- In Harry Potter and the Prisoner of Azkaban, Sirius Black uses Animorphism to lessen the effects of the joy-sucking Eldritch Abominations, called Dementors, that guard Azkaban. As a dog, his emotions are simpler, more animalistic, and harder for an Emotion Eater to process. But the blind Dementors can't tell he's in canine form, so they just assume he's lost his mind like other prisoners do.
- A noted advantage of cyberform companions/weapons in Heretical Edge is that they can't be mind-controlled. For this reason, when Ammon uses his Compelling Voice to make most of Flick's dormmates attack her, Sean sends his cyberform dog Vulcan to protect her while staying back so Ammon can't control him too.
- In one of the Land of Oz books a baddie puts up an illusion of a wall of flame. Everyone else is stopped but Toto just walks right through it because he can't see it, or sees that it isn't real, or something.
- Inverted in The Jungle Book, where Kaa the snake's Hypnotic Eyes work on all the animals of the jungle except the human ("man-cub") Mowgli. That Mowgli is able to meet Kaa's gaze is shown as proof of his exceptional nature.
- In Perdido Street Station, Sincerity the badger doesn't seem to be affected by the slake-moth's hypnotic wings. Justified because the moths feed exclusively on sentient victims, so would never need to hypnotize animals.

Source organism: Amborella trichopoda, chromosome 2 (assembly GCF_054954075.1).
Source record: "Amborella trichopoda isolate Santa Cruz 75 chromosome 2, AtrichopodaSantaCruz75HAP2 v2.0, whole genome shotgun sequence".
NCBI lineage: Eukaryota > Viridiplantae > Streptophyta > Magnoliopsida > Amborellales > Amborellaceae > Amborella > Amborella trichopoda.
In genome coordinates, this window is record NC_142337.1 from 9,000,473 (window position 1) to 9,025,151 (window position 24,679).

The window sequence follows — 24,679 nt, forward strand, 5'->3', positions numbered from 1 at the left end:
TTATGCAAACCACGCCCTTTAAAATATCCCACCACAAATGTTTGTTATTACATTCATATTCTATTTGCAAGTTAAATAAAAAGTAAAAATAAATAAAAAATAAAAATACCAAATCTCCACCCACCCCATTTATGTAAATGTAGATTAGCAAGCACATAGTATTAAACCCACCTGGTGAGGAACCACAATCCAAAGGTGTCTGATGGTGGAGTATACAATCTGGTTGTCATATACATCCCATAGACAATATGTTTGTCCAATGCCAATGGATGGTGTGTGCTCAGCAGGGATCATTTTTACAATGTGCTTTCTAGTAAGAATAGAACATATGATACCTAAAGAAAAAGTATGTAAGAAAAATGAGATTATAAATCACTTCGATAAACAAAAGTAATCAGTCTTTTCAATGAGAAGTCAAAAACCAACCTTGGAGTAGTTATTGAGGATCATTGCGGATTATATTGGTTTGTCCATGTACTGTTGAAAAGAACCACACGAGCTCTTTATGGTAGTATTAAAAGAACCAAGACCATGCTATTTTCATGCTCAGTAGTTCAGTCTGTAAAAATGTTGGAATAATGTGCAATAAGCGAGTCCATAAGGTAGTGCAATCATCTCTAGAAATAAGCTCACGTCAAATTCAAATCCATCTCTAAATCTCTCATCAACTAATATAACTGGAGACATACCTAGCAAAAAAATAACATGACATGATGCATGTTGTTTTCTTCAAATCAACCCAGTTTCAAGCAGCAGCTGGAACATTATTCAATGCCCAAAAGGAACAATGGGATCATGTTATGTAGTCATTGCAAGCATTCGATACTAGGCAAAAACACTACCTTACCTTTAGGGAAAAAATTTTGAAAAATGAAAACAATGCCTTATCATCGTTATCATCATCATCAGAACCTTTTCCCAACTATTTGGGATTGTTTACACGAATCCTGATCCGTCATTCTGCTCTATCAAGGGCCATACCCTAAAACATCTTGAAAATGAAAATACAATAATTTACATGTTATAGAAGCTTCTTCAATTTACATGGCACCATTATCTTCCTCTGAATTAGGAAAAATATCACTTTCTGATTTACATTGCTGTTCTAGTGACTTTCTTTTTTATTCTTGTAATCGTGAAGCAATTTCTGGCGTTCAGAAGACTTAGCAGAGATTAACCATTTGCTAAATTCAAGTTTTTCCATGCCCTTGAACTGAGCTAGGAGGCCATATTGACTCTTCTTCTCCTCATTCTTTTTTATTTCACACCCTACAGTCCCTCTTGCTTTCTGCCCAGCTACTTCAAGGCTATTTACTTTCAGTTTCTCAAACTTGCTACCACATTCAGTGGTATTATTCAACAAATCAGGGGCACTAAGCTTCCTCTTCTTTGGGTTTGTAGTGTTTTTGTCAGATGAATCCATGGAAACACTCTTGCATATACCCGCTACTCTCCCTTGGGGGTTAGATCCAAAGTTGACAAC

- In Buffy the Vampire Slayer, we eventually learn that the fifth season Big Bad, Glory, is Sharing a Body with Ben, switching forms whenever one takes control from the other; any human who sees this, however, forgets immediately. Eventually Spike, a vampire, sees and tries to tell the others, only to be frustrated when they still keep forgetting after a few seconds.
- Doctor Who: In "The Horns of Nimon", the Doctor et al. are in a Minotaur-like maze where the walls keep moving about, but the Doctor's dog-shaped Robot Buddy K9 just goes right through the wall to freedom because he can't see it.
- In some editions of the Champions role-playing game, this is explicitly a part of mind-affecting powers — in order to affect animals, you have to buy it with extra points (or sacrifice the Human mind category.)
- Dungeons & Dragons:
- Charm or Hold spells that only work on humanoids are lower level than those which affect other creature types. In an inversion, there are also low-level mind-affecting spells that ONLY affect animals, but not humanoids or anything else.
- 1st Edition psionics. The Hypnosis power doesn't work on creatures with an Intelligence of 7 or less, which includes all normal animals such as dogs.
- Judge Guild supplement Masters of Mind. The Hypnosis psionic power doesn't work on animals (such as dogs).
- Command & Conquer: Red Alert 2: Animals (alongside robots) are immune to mind control, used by Psi Corps/Yuri Clones, Masterminds, and Psychic Towers. Whereas the superweapon Psychic Dominator mind controls any other units in its ability range, this simply kills off animal units.
- A mundane example in Command & Conquer: Red Alert 3: Animal units are immune to the Spy's bribe ability.
- In the video game adaptation of Death Gate, this is the solution to a puzzle: illusion spells work on the minds of higher life forms, not on animals. When possessing the dog, Haplo sees what the dog would see, which does not include any illusions in the area.